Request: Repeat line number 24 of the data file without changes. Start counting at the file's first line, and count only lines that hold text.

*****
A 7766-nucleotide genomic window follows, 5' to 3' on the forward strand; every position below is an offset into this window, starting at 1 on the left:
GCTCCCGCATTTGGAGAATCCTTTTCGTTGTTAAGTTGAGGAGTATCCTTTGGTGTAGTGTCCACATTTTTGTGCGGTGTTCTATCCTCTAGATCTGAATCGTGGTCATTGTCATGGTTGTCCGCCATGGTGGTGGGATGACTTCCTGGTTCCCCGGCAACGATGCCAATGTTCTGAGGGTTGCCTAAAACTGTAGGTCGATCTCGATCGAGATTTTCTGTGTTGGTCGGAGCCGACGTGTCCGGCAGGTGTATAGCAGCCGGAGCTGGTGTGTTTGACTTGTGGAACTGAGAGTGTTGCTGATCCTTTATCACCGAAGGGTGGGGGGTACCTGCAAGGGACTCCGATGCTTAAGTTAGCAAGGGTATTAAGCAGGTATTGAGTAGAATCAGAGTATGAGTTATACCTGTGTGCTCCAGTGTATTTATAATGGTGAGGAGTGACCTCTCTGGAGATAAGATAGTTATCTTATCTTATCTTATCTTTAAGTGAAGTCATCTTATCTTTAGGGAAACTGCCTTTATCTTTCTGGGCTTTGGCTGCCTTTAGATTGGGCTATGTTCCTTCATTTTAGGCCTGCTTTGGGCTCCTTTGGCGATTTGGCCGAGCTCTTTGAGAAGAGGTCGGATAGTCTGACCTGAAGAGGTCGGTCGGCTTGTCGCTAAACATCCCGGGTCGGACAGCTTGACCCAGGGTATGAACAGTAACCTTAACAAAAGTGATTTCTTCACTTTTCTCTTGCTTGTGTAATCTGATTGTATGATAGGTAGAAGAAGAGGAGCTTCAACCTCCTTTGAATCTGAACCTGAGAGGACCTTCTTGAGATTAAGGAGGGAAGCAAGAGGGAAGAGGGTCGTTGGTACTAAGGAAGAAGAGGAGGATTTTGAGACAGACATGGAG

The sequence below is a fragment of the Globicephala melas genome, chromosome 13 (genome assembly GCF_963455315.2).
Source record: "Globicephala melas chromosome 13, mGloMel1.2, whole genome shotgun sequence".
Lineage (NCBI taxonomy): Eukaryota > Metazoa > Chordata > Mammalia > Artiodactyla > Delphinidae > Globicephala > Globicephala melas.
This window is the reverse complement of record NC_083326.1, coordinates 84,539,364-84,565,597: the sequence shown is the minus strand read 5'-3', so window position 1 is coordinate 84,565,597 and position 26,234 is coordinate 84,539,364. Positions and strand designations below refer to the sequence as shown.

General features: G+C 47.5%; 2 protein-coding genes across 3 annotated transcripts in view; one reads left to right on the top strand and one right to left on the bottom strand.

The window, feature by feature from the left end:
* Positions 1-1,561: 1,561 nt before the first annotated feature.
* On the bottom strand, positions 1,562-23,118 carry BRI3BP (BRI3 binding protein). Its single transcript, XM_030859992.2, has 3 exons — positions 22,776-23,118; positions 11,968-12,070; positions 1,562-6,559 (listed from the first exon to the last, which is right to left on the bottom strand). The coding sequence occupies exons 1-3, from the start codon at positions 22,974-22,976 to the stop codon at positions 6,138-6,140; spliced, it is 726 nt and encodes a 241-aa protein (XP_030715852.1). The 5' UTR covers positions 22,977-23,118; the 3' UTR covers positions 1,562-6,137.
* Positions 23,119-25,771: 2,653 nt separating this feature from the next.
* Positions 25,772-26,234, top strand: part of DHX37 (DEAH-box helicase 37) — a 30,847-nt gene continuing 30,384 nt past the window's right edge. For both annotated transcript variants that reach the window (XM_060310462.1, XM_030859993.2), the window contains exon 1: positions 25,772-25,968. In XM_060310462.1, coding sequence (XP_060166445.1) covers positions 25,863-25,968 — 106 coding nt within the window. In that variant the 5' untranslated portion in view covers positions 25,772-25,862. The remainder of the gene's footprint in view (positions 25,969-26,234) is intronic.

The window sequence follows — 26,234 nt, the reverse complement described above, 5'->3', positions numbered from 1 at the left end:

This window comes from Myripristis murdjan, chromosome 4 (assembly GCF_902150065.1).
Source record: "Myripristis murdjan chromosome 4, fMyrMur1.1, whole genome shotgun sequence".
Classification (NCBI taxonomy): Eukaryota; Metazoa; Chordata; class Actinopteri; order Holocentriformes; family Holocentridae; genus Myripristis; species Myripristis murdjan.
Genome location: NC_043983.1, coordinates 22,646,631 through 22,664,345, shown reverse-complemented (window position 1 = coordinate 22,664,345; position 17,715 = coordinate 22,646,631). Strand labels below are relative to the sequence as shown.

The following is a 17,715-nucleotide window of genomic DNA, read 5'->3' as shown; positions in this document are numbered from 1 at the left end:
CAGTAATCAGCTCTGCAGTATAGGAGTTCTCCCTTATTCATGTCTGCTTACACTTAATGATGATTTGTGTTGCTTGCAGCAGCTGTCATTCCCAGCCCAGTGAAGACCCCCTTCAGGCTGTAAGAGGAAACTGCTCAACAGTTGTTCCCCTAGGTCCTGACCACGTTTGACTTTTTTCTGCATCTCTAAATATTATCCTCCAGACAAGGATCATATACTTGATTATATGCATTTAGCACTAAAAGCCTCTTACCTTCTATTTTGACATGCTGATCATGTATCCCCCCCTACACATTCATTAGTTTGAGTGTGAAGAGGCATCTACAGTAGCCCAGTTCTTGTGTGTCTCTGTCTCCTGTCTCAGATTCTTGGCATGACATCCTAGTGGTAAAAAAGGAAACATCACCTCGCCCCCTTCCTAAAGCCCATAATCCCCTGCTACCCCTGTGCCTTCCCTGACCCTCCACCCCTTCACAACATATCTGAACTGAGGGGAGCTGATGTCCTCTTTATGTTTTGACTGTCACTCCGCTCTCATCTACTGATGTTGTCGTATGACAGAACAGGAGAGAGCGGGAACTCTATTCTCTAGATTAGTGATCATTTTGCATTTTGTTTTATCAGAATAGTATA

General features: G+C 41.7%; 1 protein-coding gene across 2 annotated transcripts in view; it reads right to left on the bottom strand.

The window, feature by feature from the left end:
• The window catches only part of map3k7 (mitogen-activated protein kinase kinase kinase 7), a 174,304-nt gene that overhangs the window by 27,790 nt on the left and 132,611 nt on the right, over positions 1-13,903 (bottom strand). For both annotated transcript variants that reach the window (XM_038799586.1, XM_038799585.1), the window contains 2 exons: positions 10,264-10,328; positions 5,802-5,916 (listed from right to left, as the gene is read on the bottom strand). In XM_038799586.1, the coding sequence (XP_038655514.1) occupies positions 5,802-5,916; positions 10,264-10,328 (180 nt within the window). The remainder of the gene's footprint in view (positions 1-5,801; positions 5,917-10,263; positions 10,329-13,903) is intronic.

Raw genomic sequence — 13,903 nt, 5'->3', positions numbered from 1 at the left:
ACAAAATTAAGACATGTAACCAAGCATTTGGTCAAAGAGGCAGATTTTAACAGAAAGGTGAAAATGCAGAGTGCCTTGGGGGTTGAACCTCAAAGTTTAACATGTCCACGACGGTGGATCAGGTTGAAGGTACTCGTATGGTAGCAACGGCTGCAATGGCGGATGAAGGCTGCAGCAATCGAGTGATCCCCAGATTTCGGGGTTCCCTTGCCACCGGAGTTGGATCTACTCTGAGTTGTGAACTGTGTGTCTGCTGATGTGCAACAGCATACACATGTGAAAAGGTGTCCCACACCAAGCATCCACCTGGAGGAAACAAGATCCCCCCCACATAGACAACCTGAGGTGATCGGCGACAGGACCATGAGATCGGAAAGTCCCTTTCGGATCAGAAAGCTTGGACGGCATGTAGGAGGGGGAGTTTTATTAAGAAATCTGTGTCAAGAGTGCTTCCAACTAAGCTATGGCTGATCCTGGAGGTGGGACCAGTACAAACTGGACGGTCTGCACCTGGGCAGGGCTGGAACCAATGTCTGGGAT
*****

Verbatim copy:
ACAAAATTAAGACATGTAACCAAGCATTTGGTCAAAGAGGCAGATTTTAACAGAAAGGTGAAAATGCAGAGTGCCTTGGGGGTTGAACCTCAAAGTTTAACATGTCCACGACGGTGGATCAGGTTGAAGGTACTCGTATGGTAGCAACGGCTGCAATGGCGGATGAAGGCTGCAGCAATCGAGTGATCCCCAGATTTCGGGGTTCCCTTGCCACCGGAGTTGGATCTACTCTGAGTTGTGAACTGTGTGTCTGCTGATGTGCAACAGCATACACATGTGAAAAGGTGTCCCACACCAAGCATCCACCTGGAGGAAACAAGATCCCCCCCACATAGACAACCTGAGGTGATCGGCGACAGGACCATGAGATCGGAAAGTCCCTTTCGGATCAGAAAGCTTGGACGGCATGTAGGAGGGGGAGTTTTATTAAGAAATCTGTGTCAAGAGTGCTTCCAACTAAGCTATGGCTGATCCTGGAGGTGGGACCAGTACAAACTGGACGGTCTGCACCTGGGCAGGGCTGGAACCAATGTCTGGGAT